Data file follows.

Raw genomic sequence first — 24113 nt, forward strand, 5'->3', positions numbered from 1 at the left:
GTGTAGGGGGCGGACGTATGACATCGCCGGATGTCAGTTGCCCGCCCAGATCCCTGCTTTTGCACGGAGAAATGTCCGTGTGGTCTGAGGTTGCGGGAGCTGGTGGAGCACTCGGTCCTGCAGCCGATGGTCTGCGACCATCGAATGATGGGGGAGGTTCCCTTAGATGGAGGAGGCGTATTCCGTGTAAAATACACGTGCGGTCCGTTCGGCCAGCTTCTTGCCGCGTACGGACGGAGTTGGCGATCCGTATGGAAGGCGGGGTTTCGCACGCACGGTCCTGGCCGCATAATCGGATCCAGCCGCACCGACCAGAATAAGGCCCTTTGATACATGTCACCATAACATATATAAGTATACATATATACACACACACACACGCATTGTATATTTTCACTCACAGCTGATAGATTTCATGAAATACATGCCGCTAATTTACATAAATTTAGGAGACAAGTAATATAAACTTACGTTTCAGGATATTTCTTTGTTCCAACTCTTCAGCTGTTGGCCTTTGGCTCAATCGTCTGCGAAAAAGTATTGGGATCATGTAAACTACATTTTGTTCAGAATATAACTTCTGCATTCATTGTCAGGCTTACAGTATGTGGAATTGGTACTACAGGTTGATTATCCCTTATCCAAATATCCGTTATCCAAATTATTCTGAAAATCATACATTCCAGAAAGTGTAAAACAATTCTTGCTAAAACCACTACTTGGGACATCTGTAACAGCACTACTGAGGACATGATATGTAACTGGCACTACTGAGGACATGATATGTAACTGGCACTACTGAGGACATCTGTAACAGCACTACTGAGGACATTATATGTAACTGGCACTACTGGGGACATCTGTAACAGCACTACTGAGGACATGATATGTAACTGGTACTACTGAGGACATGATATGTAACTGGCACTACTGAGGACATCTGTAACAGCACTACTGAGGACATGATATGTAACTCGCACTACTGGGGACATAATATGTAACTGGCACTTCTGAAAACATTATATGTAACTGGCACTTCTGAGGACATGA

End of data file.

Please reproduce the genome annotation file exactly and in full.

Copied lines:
Raw genomic sequence first — 24113 nt, forward strand, 5'->3', positions numbered from 1 at the left:
GTGTAGGGGGCGGACGTATGACATCGCCGGATGTCAGTTGCCCGCCCAGATCCCTGCTTTTGCACGGAGAAATGTCCGTGTGGTCTGAGGTTGCGGGAGCTGGTGGAGCACTCGGTCCTGCAGCCGATGGTCTGCGACCATCGAATGATGGGGGAGGTTCCCTTAGATGGAGGAGGCGTATTCCGTGTAAAATACACGTGCGGTCCGTTCGGCCAGCTTCTTGCCGCGTACGGACGGAGTTGGCGATCCGTATGGAAGGCGGGGTTTCGCACGCACGGTCCTGGCCGCATAATCGGATCCAGCCGCACCGACCAGAATAAGGCCCTTTGATACATGTCACCATAACATATATAAGTATACATATATACACACACACACACGCATTGTATATTTTCACTCACAGCTGATAGATTTCATGAAATACATGCCGCTAATTTACATAAATTTAGGAGACAAGTAATATAAACTTACGTTTCAGGATATTTCTTTGTTCCAACTCTTCAGCTGTTGGCCTTTGGCTCAATCGTCTGCGAAAAAGTATTGGGATCATGTAAACTACATTTTGTTCAGAATATAACTTCTGCATTCATTGTCAGGCTTACAGTATGTGGAATTGGTACTACAGGTTGATTATCCCTTATCCAAATATCCGTTATCCAAATTATTCTGAAAATCATACATTCCAGAAAGTGTAAAACAATTCTTGCTAAAACCACTACTTGGGACATCTGTAACAGCACTACTGAGGACATGATATGTAACTGGCACTACTGAGGACATGATATGTAACTGGCACTACTGAGGACATCTGTAACAGCACTACTGAGGACATTATATGTAACTGGCACTACTGGGGACATCTGTAACAGCACTACTGAGGACATGATATGTAACTGGTACTACTGAGGACATGATATGTAACTGGCACTACTGAGGACATCTGTAACAGCACTACTGAGGACATGATATGTAACTCGCACTACTGGGGACATAATATGTAACTGGCACTTCTGAAAACATTATATGTAACTGGCACTTCTGAGGACATGA